I actually decided to leave about a year before I did it. I took my time to think and pray about it and wanted to finish the time of my first profession. But it got harder everyday to share this life knowing I was going to leave it.

One of the hardest things for me was to tell my sisters I was leaving. I didn't want to hurt and disappoint them, but I couldn't stay anymore either.

I had entered directly after having finished my masters degree. When I told my parents that I would leave, they expected me to come home right away. I considered it, but I came to the conclusion that it just wasn't a good idea to go from monastic life back to my parents house. Although they couldn't understand it, I'm sure it was better going somewhere else.

I took a job as an au-pair since it offers me a place to stay and a little money, plus the possibilty to get to know another foreign country.

There is only a very small minority of catholics here and the first thing to do was searching for a catholic parish.

Attending mass really is a new experience being an ex-nun. Before I entered the monastery I went to mass everyday and I thought I would go back to that practice, but it just doesn't work for me anymore. I settled now on going twice a week, but what I actually love most is to just sit in the church when there are no services and pray silently. I miss the Divine Office.

One day I really felt the need to talk to a priest. I went into the confessional, although I didn't want to confess, and asked the priest if he could speak german. His answer was: 'I am german.' So I sat down and started to tell my story and asking my questions. Since there wasn't too much time we made an appointment to talk. The other day, when I entered his office I saw a big picture on the wall showing the town where I was in convent. Although it wasn't a picture of my monastery it still reminded me so much of the time I spent there. It opened the wound and my eyes filled with tears. I do have a deep inner peace with my decision, but it really hurts to think about what I lost.

 

Thank you for sharing!

I have never known a former nun before, so all of these stories are extremely fascinating and moving to me.

Prayers for you and your continued efforts towards finding peace and joy again! :)

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marigold

Well, here I am. Yet another ex-nun. My temporal vows expired just two weeks ago.

It still amazes me whenever I think about it, how much I could be convinced that this monastery was my place for the rest of my life, just to realize only two years later that it wasn't.

I actually decided to leave about a year before I did it. I took my time to think and pray about it and wanted to finish the time of my first profession. But it got harder everyday to share this life knowing I was going to leave it.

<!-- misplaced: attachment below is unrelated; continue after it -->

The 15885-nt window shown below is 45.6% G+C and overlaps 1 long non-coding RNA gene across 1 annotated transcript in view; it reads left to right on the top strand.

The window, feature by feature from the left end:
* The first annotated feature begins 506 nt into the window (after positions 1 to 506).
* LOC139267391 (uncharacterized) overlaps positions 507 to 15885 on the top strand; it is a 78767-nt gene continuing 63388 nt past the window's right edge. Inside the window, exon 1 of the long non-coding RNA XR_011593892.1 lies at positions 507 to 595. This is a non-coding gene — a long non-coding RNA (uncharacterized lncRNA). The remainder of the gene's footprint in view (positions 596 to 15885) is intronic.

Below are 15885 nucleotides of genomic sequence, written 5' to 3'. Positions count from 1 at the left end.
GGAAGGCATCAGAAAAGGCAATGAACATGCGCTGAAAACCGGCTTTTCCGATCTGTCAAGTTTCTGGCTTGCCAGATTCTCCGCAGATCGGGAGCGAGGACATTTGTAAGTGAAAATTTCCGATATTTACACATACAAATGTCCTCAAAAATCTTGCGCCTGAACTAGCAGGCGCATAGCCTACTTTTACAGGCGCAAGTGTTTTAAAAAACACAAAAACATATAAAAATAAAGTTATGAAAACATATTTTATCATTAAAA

One of the hardest things for me was to tell my sisters I was leaving. I didn't want to hurt and disappoint them, but I couldn't stay anymore either.

I had entered directly after having finished my masters degree. When I told my parents that I would leave, they expected me to come home right away. I considered it, but I came to the conclusion that it just wasn't a good idea to go from monastic life back to my parents house. Although they couldn't understand it, I'm sure it was better going somewhere else.

I took a job as an au-pair since it offers me a place to stay and a little money, plus the possibilty to get to know another foreign country.

There is only a very small minority of catholics here and the first thing to do was searching for a catholic parish.

Attending mass really is a new experience being an ex-nun. Before I entered the monastery I went to mass everyday and I thought I would go back to that practice, but it just doesn't work for me anymore. I settled now on going twice a week, but what I actually love most is to just sit in the church when there are no services and pray silently. I miss the Divine Office.

One day I really felt the need to talk to a priest. I went into the confessional, although I didn't want to confess, and asked the priest if he could speak german. His answer was: 'I am german.' So I sat down and started to tell my story and asking my questions. Since there wasn't too much time we made an appointment to talk. The other day, when I entered his office I saw a big picture on the wall showing the town where I was in convent. Although it wasn't a picture of my monastery it still reminded me so much of the time I spent there. It opened the wound and my eyes filled with tears. I do have a deep inner peace with my decision, but it really hurts to think about what I lost.

 

I am so moved by this post. So much of it I could have written myself (yet another returnee!) - as the one year 'out' mark draws closer, it's both harder and easier. A lot of the wounds are fading into scars, and I am really happy where I am at the moment, but at the same time I am convinced that I should be a monastic and my time in the monastery was the first time in my life I had that all the pieces clicking into place, not only being in the right place but doing exactly what I was made for, and not just once but all the time. It's hard to feel that way and then realise that you have to leave in order to survive...

 

Thank you LittlePaula - and everyone who has written in this thread - for helping me with your experiences :)

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AveMariaPurissima

Well, here I am. Yet another ex-nun. My temporal vows expired just two weeks ago.

It still amazes me whenever I think about it, how much I could be convinced that this monastery was my place for the rest of my life, just to realize only two years later that it wasn't.